Entertainment writer Andy Hunsaker, Fancast, live-blogged both the Film Independent Spirit Awards and Academy Awards® last weekend. He speaks with Write On! about entertainment writing, his career path, and some of the things he learned along the way.

How did you get involved writing entertainment?
I worked at Yahoo! Movies for about 8 years, helping build it from the ground up, but I didn’t get a lot of opportunity to write creatively, beyond the occasional funny photo caption. But I did get a chance to go to advance screenings of movies, so I started writing my own completely unprofessional movie reviews on a crudely designed website of my own in my free time–I was inspired by the need to angrily vent after seeing the abysmal American attempt at Godzilla in 1998, and it built from there. After I had enough of them, I was accepted into the Online Film Critics Society and had some of them featured on Rotten Tomatoes for a while. Then, after the five billionth Yahoo re-org, I was laid off at the end of 2006. After doing some freelance work for most of the year, I landed at Fancast as the editor/writer for all the movies content and blogging. Needless to say, there’s a lot more creativity involved.

What was it like to live-blog the Oscars? And the Spirit Awards? How were the experiences similar/different?
Exhausting. The press rooms are active and taking questions at the same time the shows are still going on, and it’s hard to follow both at the same time, and still comment on both as well. The Spirit Awards don’t force you to wear a tuxedo, but the Oscars have commercial breaks to allow you to catch your breath from time to time. Doing them both in one weekend really makes you fear carpal tunnel syndrome.

What was your favorite part of live-blogging? The greatest challenge?
The hardest part is splitting your focus between the people in the room with you and the telecasts that everyone sees and expects commentary on and figuring out how to balance that. The fun part is just getting to riff on events as they happen, tossing out off-the-cuff remarks. It’s a bit more unfiltered when you don’t have time to edit and over-think.

What do you find the most exciting part about covering entertainment?
After months of press junkets, the novelty of talking to celebrities begins to wear off, but it’s still pretty cool to occasionally meet people whose work you really enjoy. And every once in a while, for the big blockbuster movies, the massive marketing budgets will go towards flying you somewhere cool for an exotic junket to try and make you more pleasantly disposed towards their film.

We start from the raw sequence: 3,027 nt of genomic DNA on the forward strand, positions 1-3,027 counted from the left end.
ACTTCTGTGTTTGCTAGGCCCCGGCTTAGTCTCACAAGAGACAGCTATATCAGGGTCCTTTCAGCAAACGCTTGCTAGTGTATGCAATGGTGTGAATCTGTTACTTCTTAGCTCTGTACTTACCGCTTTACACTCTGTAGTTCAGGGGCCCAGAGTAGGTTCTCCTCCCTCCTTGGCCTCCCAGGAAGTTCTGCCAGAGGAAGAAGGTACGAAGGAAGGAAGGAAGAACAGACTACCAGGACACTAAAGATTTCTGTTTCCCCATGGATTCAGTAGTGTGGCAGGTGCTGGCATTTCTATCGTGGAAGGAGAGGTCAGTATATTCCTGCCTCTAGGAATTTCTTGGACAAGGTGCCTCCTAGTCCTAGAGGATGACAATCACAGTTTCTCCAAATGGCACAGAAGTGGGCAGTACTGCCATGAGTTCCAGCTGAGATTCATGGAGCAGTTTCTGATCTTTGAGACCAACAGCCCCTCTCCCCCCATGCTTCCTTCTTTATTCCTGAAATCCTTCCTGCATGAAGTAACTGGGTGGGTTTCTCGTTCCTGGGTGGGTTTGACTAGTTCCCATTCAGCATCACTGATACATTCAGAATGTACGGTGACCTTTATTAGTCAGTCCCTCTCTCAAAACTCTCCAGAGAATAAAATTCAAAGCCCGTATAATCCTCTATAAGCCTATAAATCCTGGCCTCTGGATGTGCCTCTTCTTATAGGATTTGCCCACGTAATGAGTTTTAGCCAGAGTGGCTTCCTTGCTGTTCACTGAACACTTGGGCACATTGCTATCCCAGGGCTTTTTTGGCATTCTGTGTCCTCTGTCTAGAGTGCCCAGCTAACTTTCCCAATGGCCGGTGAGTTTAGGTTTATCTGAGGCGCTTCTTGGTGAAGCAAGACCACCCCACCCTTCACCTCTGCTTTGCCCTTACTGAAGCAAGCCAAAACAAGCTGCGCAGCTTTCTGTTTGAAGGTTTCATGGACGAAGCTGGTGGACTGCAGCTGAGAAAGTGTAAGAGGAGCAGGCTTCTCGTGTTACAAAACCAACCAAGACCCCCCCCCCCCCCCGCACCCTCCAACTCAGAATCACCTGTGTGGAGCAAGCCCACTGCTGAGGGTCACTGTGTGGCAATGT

How important is it for a writer to have a niche?
It can certainly help. When I was writing movie reviews on my own, I think part of my extremely modest success was that I clearly defined my take on how people can best utilize film criticism–the point is not to be right or wrong, it’s to find a critic whose opinions tend to closely match your own to get the recommendations and warnings that will work best for you. I went into great and perhaps excessive detail into my own rating system, and I’d also be up front about any biases I might have–like being a comic-book fan or having an irrational hatred of Keanu Reeves or something. It’s possible I overdefined my own niche until it was individualized.

Advice for writers who want to break into entertainment? Any general writing tips?
Write your own stuff even if you’re not getting paid for it, and organize it online somewhere. It’ll give you something to show to potential employers. Also, for the love of god, make sure you can spell, punctuate, and have a grasp on proper grammar. If you have to use internet abbreviations, do so judiciously and not at the expense of the English language. I still refuse to accept “totes” as an acceptable version of the word “totally.”

What do you know now that you wish you knew when you first started writing?
There was a blurb in The Onion recently entitled “90% of Waking Hours Spent Staring at Glowing Rectangles.” I’m still disturbed at how accurately that describes my life. I wish I could have developed a more rigid schedule of making sure I pulled myself away from my computer enough to be in the real world a lot more often. It might have saved me from the slow erosion of my own attention span that was already being worn down by the internet and cable television. You need that attention span if you’re ever going to focus enough to get things written. Also, I wish I could have realized how prone I am to the run-on sentence and broke myself of the habit early on.

How has covering entertainment helped you in your other creative pursuits?
It’s a double-edged sword. On one hand, meeting all these creative people, successful screenwriters, actors, producers, directors, etc., helps to break down that barrier of mystique that always feels like the huge obstacle for anyone trying to get their foot in the door. It drives home the point that they’re all just people, no matter how many cameras are around them or how big their entourage. It’s inspiring and it makes you feel more like you could easily jump that fence. On the other hand, entertainment news flows so constantly and demands so much of your days that it’s often hard to find the time and energy to actually devote to your own projects that would get you over said fence.



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